8.08.2014

Photo Tip Friday: Part 2 - Using Man-Made Geometric Designs in Your Photography

by Mary Denman

Last week's photography tip was learning to use natural geometric designs in your photography to capture captivating images! You can read about it here in Part 1.

This week, let's focus on looking for man-made geometric designs and how to create interesting pictures. 

Let's get started!

I really enjoy taking pictures from different or unusual angles. I like to try and see a subject from a variety of perspectives. 

One example of this is when I was attending a writing conference in Indianapolis and entered my hotel. It was a huge structure with a very interesting interior. It rose over 20 stories and had an open atrium in the middle. Not only that, but it also had very interesting lighting that changed throughout the day. And, it had a glass elevator so that you could appreciate the views. 

This shot is from the 2nd floor, looking straight up at the roof. That blue you see? It's the evening sky.

The lines on both sides? Those are the floors the rooms are on. See the elevators nearing the top of the hotel? The architects thought a lot about this design.




Over the few days I was there, I experimented with where to take pictures from. One of the most unusual series of shots I took is represented by this picture. It took a few tries, but I'm pleased with the results. Can you guess how I did this? 

I'll tell you where and how I took it in the comments section below after a couple of people guess. 









Apparently, I have a fascination with bricks. This picture is one I took in Venice, Italy. I loved the lines of the bricks converging down the alley, the closeness of the buildings, and the texture of the bricks. 











Here's another brick shot I took recently. These bricks were part of the former foundation of a cotton mill.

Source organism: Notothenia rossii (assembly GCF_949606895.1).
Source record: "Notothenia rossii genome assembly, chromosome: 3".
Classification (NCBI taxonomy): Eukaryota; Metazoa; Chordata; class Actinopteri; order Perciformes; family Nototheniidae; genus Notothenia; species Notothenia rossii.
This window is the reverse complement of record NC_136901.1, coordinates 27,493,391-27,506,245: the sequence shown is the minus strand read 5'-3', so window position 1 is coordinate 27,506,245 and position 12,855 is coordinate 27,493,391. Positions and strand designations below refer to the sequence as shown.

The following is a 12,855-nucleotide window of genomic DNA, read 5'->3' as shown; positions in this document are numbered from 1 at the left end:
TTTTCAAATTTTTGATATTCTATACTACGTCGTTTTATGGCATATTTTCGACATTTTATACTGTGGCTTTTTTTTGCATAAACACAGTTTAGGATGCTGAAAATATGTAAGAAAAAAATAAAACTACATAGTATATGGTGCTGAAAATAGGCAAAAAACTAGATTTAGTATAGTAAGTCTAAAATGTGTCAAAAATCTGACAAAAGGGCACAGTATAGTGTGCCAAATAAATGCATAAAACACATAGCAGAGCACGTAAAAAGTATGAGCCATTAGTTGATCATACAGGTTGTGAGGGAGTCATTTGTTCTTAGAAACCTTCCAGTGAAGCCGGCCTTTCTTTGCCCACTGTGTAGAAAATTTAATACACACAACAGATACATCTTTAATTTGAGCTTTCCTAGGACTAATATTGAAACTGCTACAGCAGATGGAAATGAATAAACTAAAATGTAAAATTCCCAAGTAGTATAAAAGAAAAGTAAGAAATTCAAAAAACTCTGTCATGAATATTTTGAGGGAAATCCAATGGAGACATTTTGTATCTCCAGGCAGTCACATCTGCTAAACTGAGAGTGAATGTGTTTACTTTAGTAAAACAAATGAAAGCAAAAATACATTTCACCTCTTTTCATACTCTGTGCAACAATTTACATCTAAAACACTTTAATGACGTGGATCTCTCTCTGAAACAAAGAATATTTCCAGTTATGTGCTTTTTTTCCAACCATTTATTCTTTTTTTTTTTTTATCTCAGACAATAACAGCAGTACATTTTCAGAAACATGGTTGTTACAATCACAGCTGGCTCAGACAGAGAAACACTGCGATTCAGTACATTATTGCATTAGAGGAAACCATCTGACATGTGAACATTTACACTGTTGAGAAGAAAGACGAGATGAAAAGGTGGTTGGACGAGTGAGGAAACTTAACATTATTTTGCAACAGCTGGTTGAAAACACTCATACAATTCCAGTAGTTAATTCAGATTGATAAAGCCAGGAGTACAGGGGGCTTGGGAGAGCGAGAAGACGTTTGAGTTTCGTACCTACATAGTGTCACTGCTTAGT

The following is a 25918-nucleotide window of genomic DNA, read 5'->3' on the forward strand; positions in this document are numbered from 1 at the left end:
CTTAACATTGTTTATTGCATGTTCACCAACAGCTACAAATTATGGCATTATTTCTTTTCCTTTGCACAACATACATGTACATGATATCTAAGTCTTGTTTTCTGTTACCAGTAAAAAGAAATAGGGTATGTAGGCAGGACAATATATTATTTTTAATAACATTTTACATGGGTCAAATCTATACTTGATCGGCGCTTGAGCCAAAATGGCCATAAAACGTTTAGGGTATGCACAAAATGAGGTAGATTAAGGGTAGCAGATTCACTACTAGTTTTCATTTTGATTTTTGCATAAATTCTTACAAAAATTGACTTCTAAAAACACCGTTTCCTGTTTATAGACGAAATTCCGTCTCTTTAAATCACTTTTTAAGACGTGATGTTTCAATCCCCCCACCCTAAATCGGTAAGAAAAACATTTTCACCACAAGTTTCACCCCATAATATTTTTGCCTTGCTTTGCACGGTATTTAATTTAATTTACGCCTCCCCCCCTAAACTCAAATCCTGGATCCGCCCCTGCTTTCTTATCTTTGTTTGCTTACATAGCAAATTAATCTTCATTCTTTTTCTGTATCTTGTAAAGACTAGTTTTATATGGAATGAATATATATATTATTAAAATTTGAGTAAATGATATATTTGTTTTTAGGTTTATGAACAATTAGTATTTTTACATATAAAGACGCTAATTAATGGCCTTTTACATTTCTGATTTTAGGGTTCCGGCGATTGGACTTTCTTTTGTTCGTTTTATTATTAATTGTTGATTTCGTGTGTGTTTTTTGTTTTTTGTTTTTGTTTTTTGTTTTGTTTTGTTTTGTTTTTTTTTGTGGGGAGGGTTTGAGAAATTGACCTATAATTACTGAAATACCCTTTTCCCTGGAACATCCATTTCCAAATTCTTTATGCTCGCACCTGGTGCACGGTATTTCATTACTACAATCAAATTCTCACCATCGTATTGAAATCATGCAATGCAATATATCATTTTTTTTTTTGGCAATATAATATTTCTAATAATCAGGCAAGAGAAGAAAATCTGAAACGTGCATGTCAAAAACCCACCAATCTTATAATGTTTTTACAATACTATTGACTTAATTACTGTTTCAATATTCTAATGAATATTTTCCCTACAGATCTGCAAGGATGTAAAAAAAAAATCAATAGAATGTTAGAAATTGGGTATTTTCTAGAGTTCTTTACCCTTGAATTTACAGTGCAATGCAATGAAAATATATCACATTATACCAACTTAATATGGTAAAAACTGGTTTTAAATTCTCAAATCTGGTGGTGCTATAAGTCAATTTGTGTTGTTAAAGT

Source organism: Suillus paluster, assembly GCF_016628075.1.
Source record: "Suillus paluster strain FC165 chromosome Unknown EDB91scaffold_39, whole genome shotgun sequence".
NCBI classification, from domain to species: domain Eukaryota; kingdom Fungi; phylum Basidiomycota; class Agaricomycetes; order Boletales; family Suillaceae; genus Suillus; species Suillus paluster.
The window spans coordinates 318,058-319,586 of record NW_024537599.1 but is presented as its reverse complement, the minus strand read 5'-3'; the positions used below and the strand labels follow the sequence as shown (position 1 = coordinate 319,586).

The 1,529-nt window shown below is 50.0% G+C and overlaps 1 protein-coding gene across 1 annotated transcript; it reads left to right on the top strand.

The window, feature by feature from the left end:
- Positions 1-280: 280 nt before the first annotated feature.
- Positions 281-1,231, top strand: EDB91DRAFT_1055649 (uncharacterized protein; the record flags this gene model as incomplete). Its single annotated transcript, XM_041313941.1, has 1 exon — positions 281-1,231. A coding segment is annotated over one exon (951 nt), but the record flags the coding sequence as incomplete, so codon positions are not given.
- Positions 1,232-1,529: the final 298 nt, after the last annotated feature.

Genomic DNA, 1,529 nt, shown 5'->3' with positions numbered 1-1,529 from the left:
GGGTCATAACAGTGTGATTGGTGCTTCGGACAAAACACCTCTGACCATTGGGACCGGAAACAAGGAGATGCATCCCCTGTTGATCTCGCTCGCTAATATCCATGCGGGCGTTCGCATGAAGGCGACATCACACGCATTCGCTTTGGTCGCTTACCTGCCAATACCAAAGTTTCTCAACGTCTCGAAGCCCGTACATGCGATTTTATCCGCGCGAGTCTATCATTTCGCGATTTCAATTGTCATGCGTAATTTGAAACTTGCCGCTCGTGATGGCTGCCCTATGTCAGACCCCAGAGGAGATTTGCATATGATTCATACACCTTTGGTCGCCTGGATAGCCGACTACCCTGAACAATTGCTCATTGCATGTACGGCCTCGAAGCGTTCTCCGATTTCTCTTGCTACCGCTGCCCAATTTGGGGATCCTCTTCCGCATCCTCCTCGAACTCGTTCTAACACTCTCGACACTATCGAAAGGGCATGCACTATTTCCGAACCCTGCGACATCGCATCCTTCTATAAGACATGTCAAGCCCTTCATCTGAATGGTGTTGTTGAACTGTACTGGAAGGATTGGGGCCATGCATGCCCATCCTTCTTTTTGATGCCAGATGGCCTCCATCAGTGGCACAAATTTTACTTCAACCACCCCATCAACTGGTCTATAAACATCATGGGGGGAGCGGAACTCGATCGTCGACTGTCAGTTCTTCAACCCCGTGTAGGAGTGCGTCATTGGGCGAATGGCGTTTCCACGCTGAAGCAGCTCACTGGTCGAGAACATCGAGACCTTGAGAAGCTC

But do you notice how the moss growing on the bricks softens the picture? The greens at the end of the bricks really complement the red clay color. 

How did I get this view? I leaned up against the wall so my camera was almost touching the bricks.






Today's tip is to look for man-made geometric designs and try using interesting perspectives to capture pictures that will make others pause and think. 


For cell phone users: The great thing about using a cell phone for photos is that it's so light and always available. To create the last brick picture, you would put your phone right up against the brick and then choose your focal point by touching your screen. That would be approximately where the green moss at the edge of the brick is. Go find a wall and try it!

For bloggers: These shots strike me as ones that point out how our perspective makes a big difference in what we see. While a lot of people may enjoy the hotel, how many people stop and look up? Or take the time just to enjoy the view? Or are we just in and out, hurrying from one appointment to the next? 

Hope this tip helps.

Keep on clicking!

Mary



TWEETABLE:  Use Man-Made Using Man-Made Geometric Designs in Your Photography (click to tweet)


Post Script:  I LOVE reading your comments! This past week, I've been on vacation and haven't been able to respond to everyone, but I have read them all! I hope to get back on track when I return from vacation. :)


BLOGS I JOIN:
Amanda’s Books and MoreMy Turn For UsSay G'Day SaturdayThat Friday Blog Hop

4 comments:

  1. Thanks for the tips. I like the photo of the moss and the bricks - it looks interesting. I use the brick of our house as a background sometimes for my etsy shop photos.

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    1. Hi Kimberlee! I'm glad they help. Bricks do make a great backdrop! Thanks for dropping by!

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  2. Great shots, Mary. Like you I like to look at things from different angles, it makes such a difference. And 'abstracts in nature' or architecture is a favorite of mine

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  3. Stopping by from Natasha in Oz...Loved your photos and tips! I use my IPhone to take pictures and then use them when I blog about my travels. I hope you will drop by for a visit!
    http://karanandmichael.blogspot.com/2014/01/a-road-tripthe-beautiful-florida-keys.html

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